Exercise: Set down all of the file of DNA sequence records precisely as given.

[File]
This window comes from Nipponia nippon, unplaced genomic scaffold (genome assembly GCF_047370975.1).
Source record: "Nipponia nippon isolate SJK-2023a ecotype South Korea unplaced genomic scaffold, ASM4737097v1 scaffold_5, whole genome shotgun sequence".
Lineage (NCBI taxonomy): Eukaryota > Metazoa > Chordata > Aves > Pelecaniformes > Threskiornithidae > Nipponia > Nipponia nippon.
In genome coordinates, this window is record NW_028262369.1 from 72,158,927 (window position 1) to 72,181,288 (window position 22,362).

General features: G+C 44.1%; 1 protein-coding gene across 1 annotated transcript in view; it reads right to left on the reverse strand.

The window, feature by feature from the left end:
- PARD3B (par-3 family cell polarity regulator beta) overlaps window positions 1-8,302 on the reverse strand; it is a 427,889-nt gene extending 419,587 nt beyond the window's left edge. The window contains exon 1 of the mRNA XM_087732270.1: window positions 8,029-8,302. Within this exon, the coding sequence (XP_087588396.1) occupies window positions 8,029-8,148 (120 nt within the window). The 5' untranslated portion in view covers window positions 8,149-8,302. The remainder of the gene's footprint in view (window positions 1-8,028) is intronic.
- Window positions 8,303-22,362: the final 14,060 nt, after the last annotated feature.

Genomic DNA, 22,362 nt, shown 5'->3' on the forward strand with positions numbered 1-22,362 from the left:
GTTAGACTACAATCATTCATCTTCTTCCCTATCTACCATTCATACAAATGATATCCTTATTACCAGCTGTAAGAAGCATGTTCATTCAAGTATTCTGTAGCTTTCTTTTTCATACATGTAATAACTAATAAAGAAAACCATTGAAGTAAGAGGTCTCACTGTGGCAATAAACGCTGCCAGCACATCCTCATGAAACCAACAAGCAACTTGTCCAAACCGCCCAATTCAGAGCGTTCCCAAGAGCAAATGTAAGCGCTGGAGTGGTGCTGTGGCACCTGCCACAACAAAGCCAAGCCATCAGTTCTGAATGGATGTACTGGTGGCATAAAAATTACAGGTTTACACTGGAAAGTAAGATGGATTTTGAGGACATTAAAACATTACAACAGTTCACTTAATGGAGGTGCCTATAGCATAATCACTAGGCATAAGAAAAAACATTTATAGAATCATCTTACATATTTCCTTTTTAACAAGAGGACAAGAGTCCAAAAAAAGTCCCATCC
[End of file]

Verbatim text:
This window comes from Nipponia nippon, unplaced genomic scaffold (genome assembly GCF_047370975.1).
Source record: "Nipponia nippon isolate SJK-2023a ecotype South Korea unplaced genomic scaffold, ASM4737097v1 scaffold_5, whole genome shotgun sequence".
Lineage (NCBI taxonomy): Eukaryota > Metazoa > Chordata > Aves > Pelecaniformes > Threskiornithidae > Nipponia > Nipponia nippon.
In genome coordinates, this window is record NW_028262369.1 from 72,158,927 (window position 1) to 72,181,288 (window position 22,362).

General features: G+C 44.1%; 1 protein-coding gene across 1 annotated transcript in view; it reads right to left on the reverse strand.

The window, feature by feature from the left end:
- PARD3B (par-3 family cell polarity regulator beta) overlaps window positions 1-8,302 on the reverse strand; it is a 427,889-nt gene extending 419,587 nt beyond the window's left edge. The window contains exon 1 of the mRNA XM_087732270.1: window positions 8,029-8,302. Within this exon, the coding sequence (XP_087588396.1) occupies window positions 8,029-8,148 (120 nt within the window). The 5' untranslated portion in view covers window positions 8,149-8,302. The remainder of the gene's footprint in view (window positions 1-8,028) is intronic.
- Window positions 8,303-22,362: the final 14,060 nt, after the last annotated feature.

Genomic DNA, 22,362 nt, shown 5'->3' on the forward strand with positions numbered 1-22,362 from the left:
GTTAGACTACAATCATTCATCTTCTTCCCTATCTACCATTCATACAAATGATATCCTTATTACCAGCTGTAAGAAGCATGTTCATTCAAGTATTCTGTAGCTTTCTTTTTCATACATGTAATAACTAATAAAGAAAACCATTGAAGTAAGAGGTCTCACTGTGGCAATAAACGCTGCCAGCACATCCTCATGAAACCAACAAGCAACTTGTCCAAACCGCCCAATTCAGAGCGTTCCCAAGAGCAAATGTAAGCGCTGGAGTGGTGCTGTGGCACCTGCCACAACAAAGCCAAGCCATCAGTTCTGAATGGATGTACTGGTGGCATAAAAATTACAGGTTTACACTGGAAAGTAAGATGGATTTTGAGGACATTAAAACATTACAACAGTTCACTTAATGGAGGTGCCTATAGCATAATCACTAGGCATAAGAAAAAACATTTATAGAATCATCTTACATATTTCCTTTTTAACAAGAGGACAAGAGTCCAAAAAAAGTCCCATCC